By Karlyn Borysenko
Shortly after Senator Amy Klobuchar announced her bid to become the next Democratic nominee for president, horror stories began popping up detailing years of consistent abusive treatment of her staff. The reports contended that her reputation made it difficult to recruit someone to manage her presidential campaign. In response, Klobuchar’s supporters argued that she was being targeted due to her gender and that a man in her position would be considered “tough” instead of toxic.
While it certainly is true that assertive women are much more likely to be viewed as bossy or unlikable than their male counterparts who engage in exactly the same behaviors, we can’t assume that just because someone is a woman, it means that her behaviors towards her staff are being wrongly characterized when charges of toxicity are made. According to the Workplace Bullying Institute, 30% of workplace bullies are women, and according to a recent study more than two-thirds of women have reported being a target of workplace bullying by a female boss.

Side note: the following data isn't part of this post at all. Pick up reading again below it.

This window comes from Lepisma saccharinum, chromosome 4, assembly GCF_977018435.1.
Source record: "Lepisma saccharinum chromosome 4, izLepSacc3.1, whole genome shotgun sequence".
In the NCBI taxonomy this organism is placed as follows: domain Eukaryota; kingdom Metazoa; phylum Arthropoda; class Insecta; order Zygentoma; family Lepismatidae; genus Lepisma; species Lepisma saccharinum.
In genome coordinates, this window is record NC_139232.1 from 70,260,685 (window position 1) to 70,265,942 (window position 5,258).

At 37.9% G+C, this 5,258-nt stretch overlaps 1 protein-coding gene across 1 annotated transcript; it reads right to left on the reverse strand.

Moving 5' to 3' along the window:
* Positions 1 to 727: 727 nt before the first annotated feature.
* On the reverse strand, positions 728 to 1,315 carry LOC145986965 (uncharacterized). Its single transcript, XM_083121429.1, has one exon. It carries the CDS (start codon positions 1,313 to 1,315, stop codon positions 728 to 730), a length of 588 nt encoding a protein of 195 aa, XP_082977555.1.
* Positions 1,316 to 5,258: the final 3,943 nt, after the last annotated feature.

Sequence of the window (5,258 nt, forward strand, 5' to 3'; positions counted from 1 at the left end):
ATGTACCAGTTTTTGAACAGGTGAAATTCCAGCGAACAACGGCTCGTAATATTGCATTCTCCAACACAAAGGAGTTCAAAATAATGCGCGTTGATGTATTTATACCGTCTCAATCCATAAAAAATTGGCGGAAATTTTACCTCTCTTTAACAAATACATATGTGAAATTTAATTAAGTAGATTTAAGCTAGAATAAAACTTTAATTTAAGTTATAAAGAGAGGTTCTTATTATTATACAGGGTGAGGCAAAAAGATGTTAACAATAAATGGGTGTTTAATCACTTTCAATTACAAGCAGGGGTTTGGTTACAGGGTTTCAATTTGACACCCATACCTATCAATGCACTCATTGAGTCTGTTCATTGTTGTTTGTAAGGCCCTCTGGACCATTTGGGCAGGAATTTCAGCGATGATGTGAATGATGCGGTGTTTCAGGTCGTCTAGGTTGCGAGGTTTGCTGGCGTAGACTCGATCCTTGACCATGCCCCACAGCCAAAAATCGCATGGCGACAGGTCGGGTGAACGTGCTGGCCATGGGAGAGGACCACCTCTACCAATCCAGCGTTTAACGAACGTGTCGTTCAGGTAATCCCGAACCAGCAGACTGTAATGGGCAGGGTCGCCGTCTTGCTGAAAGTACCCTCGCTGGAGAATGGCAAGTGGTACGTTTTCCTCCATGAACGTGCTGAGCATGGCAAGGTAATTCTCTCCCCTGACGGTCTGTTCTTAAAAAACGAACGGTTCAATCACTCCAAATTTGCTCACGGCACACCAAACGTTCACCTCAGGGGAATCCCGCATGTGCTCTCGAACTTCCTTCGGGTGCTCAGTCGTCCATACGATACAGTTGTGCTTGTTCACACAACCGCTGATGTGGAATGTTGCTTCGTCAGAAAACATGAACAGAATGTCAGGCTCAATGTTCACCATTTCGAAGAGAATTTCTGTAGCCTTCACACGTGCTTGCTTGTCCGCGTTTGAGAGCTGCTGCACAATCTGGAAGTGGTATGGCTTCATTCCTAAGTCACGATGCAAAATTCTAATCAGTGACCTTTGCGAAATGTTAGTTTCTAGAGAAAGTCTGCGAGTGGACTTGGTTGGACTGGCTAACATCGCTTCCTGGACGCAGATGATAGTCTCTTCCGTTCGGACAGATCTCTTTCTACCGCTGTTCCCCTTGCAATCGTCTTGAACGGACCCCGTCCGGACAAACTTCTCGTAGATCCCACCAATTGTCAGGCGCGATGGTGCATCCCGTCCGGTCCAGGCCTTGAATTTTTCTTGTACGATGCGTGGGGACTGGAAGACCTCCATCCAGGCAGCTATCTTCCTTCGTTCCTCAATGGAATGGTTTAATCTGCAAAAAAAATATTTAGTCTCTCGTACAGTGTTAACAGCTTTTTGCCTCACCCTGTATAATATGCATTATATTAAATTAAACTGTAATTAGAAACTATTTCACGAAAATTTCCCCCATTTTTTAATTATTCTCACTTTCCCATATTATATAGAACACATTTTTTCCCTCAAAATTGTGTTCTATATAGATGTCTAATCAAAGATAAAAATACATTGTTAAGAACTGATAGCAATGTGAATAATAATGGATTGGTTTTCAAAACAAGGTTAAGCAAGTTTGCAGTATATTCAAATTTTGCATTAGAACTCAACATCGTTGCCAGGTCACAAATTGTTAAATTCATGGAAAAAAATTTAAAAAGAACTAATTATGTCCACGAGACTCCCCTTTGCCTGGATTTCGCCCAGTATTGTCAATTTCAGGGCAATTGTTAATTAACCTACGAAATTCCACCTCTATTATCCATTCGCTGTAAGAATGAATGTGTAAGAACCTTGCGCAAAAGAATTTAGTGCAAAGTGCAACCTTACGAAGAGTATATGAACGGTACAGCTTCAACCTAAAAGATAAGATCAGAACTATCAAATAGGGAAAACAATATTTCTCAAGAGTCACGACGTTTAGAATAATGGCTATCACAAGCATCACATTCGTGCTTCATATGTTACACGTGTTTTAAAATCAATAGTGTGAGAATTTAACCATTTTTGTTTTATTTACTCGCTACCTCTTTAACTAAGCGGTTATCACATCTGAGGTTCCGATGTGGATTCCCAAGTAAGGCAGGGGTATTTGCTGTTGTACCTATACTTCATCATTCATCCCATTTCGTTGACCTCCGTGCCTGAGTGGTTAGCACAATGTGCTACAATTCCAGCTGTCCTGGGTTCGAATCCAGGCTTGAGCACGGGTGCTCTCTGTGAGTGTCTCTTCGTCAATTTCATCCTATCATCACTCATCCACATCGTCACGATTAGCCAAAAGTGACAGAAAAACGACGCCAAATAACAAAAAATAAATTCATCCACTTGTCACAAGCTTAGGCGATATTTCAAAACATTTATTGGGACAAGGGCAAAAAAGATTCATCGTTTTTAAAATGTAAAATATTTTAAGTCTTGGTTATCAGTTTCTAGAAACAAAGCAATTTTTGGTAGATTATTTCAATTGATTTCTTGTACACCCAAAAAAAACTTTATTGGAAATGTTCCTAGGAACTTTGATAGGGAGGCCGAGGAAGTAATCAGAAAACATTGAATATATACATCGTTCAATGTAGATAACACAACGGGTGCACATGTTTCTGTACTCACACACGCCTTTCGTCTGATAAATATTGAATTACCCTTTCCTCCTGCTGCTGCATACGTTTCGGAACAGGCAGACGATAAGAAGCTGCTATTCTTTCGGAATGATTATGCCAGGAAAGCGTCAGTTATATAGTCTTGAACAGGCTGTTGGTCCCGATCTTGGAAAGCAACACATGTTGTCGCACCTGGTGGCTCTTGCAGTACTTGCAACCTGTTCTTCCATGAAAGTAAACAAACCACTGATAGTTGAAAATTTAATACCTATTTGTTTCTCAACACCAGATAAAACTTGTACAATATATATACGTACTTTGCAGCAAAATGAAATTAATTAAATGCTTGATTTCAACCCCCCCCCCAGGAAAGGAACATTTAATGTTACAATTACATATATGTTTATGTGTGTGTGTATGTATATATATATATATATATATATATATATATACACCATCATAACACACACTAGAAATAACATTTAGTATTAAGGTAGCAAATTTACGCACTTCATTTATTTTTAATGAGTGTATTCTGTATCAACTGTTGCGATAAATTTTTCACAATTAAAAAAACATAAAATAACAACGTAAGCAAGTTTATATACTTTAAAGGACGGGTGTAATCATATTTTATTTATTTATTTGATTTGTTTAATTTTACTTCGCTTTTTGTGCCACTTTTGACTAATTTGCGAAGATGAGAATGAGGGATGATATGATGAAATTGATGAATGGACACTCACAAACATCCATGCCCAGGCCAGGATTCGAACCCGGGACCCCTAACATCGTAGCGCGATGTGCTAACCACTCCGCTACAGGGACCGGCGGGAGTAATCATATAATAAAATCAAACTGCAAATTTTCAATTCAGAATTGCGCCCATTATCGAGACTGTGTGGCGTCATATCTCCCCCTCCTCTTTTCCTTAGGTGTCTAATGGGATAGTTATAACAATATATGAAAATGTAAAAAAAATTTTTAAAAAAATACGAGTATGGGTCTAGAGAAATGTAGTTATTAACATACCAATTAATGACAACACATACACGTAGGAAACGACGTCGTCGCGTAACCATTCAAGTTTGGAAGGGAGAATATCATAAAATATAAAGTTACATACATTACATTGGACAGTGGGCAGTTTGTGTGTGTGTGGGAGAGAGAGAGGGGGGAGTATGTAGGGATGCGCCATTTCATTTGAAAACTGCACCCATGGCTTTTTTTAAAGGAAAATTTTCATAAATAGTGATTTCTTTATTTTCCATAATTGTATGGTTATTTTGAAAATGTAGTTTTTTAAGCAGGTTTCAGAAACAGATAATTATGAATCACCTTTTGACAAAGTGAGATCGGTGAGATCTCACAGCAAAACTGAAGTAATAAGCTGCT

So, how can you tell the difference between when your boss is being tough and when they’ve crossed the line into workplace bullying, regardless of the gender they identify with? Where is the line? Here are some differentiators to consider.
Tough bosses have bad days. Bullies are consistently bad.
According to Bartlett and Bartlett, workplace bullying is defined as “the experience of repeated and unwelcomed negative acts such as criticism and humiliation, occurring at a place of employment, that are intended to cause fear, distress, and harm to the target from one or more individuals in any source of power over the target, where the target has difficulties defending him or herself.” Continue reading